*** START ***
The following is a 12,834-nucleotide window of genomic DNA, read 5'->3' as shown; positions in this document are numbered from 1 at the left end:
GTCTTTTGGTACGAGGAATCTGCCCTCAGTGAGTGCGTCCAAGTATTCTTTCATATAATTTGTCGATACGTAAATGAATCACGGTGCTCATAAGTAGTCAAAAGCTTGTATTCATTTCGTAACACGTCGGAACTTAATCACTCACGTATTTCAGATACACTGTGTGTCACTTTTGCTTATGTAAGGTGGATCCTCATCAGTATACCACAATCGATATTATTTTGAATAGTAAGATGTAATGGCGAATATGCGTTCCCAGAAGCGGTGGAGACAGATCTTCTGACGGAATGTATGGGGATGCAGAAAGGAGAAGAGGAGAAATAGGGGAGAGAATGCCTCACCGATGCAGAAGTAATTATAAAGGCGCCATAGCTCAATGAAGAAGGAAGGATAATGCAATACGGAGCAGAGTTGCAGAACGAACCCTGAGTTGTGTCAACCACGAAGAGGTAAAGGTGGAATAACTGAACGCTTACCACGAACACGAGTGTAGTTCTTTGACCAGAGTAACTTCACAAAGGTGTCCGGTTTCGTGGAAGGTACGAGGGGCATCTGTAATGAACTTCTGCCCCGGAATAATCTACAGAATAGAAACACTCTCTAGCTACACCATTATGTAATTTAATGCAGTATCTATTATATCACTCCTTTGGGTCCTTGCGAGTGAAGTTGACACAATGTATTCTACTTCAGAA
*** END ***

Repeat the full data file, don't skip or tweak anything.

The following is a 12,834-nucleotide window of genomic DNA, read 5'->3' as shown; positions in this document are numbered from 1 at the left end:
GTCTTTTGGTACGAGGAATCTGCCCTCAGTGAGTGCGTCCAAGTATTCTTTCATATAATTTGTCGATACGTAAATGAATCACGGTGCTCATAAGTAGTCAAAAGCTTGTATTCATTTCGTAACACGTCGGAACTTAATCACTCACGTATTTCAGATACACTGTGTGTCACTTTTGCTTATGTAAGGTGGATCCTCATCAGTATACCACAATCGATATTATTTTGAATAGTAAGATGTAATGGCGAATATGCGTTCCCAGAAGCGGTGGAGACAGATCTTCTGACGGAATGTATGGGGATGCAGAAAGGAGAAGAGGAGAAATAGGGGAGAGAATGCCTCACCGATGCAGAAGTAATTATAAAGGCGCCATAGCTCAATGAAGAAGGAAGGATAATGCAATACGGAGCAGAGTTGCAGAACGAACCCTGAGTTGTGTCAACCACGAAGAGGTAAAGGTGGAATAACTGAACGCTTACCACGAACACGAGTGTAGTTCTTTGACCAGAGTAACTTCACAAAGGTGTCCGGTTTCGTGGAAGGTACGAGGGGCATCTGTAATGAACTTCTGCCCCGGAATAATCTACAGAATAGAAACACTCTCTAGCTACACCATTATGTAATTTAATGCAGTATCTATTATATCACTCCTTTGGGTCCTTGCGAGTGAAGTTGACACAATGTATTCTACTTCAGAA